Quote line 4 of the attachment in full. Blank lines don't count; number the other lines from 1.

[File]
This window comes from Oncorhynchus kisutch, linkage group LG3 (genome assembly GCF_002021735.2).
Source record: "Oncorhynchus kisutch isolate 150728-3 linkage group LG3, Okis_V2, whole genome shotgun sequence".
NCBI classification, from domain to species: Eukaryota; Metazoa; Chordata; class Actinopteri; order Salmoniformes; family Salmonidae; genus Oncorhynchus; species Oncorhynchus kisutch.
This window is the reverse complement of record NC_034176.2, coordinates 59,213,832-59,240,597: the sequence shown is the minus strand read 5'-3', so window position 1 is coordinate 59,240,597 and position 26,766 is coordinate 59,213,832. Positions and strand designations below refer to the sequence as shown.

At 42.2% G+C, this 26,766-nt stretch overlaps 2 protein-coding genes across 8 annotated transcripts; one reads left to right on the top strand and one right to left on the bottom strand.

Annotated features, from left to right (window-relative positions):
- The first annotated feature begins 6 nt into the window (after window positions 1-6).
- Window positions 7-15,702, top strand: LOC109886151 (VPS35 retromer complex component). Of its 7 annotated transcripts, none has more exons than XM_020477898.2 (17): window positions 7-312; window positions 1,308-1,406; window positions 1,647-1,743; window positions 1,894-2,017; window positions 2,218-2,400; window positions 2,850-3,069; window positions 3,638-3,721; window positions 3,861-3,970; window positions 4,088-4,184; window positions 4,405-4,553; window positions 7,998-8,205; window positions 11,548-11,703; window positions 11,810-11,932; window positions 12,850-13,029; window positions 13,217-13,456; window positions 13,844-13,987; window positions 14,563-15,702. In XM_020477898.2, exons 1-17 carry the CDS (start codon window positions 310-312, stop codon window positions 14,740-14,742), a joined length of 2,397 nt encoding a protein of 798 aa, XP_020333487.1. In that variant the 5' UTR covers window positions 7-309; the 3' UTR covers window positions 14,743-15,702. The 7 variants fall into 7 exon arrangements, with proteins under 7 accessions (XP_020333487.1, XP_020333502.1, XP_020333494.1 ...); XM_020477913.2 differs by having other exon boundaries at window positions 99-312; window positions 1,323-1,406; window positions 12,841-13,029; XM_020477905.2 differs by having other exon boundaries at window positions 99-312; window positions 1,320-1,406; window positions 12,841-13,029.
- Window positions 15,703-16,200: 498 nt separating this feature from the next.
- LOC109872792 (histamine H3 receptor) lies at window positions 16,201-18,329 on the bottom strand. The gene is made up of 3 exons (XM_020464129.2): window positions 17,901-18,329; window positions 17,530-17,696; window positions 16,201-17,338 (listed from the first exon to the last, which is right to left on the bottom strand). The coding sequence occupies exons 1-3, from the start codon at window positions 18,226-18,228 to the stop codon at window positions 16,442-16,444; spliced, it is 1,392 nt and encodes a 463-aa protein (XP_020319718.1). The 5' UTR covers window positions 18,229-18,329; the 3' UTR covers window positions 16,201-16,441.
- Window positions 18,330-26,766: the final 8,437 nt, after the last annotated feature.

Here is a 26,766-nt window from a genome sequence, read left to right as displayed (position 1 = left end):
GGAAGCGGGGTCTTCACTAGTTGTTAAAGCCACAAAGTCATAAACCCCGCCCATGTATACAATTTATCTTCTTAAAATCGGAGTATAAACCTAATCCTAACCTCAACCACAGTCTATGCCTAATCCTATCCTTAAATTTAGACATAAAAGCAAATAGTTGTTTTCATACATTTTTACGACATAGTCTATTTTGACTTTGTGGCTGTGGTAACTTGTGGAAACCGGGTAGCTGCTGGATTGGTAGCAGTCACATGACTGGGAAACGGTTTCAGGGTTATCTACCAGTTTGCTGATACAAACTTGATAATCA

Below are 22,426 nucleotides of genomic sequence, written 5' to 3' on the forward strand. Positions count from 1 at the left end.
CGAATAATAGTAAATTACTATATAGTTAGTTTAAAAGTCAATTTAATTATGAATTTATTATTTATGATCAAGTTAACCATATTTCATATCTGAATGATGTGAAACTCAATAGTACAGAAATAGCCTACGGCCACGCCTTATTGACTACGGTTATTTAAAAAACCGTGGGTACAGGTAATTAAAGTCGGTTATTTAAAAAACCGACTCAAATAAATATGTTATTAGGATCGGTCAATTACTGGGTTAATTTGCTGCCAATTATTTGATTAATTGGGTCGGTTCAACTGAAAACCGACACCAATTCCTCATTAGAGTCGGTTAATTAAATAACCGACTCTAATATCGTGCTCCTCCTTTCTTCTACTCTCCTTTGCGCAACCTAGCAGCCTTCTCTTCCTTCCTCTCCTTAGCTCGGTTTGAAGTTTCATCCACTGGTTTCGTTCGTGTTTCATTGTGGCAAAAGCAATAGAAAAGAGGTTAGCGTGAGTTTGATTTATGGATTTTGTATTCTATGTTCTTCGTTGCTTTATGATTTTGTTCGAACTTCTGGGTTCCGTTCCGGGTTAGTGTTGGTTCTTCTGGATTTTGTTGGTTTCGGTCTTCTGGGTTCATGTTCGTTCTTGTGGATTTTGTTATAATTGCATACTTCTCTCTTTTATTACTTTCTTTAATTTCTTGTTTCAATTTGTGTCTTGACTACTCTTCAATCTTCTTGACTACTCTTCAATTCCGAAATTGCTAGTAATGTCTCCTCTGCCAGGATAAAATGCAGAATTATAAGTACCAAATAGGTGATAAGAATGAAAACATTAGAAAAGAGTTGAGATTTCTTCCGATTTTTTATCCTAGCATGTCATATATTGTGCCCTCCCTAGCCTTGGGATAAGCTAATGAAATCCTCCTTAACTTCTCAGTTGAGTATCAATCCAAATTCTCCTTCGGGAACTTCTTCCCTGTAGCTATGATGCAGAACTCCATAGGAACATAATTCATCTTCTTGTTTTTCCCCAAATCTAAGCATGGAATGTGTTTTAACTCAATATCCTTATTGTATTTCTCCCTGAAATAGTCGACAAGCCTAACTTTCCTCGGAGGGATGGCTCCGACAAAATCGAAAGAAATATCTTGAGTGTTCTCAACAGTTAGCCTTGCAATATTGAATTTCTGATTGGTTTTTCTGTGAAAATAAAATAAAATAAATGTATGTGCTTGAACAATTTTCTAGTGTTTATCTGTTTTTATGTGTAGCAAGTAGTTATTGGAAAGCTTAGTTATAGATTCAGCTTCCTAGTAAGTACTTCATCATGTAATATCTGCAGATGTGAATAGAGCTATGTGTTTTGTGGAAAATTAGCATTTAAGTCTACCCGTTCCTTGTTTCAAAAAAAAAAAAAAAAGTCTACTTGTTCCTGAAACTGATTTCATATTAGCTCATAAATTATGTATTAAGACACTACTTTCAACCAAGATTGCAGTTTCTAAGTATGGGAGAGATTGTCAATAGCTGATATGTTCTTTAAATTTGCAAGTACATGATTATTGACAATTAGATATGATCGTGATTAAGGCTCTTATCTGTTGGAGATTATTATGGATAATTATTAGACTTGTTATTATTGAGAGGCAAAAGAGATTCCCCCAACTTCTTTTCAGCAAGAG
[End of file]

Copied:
This window is the reverse complement of record NC_034176.2, coordinates 59,213,832-59,240,597: the sequence shown is the minus strand read 5'-3', so window position 1 is coordinate 59,240,597 and position 26,766 is coordinate 59,213,832. Positions and strand designations below refer to the sequence as shown.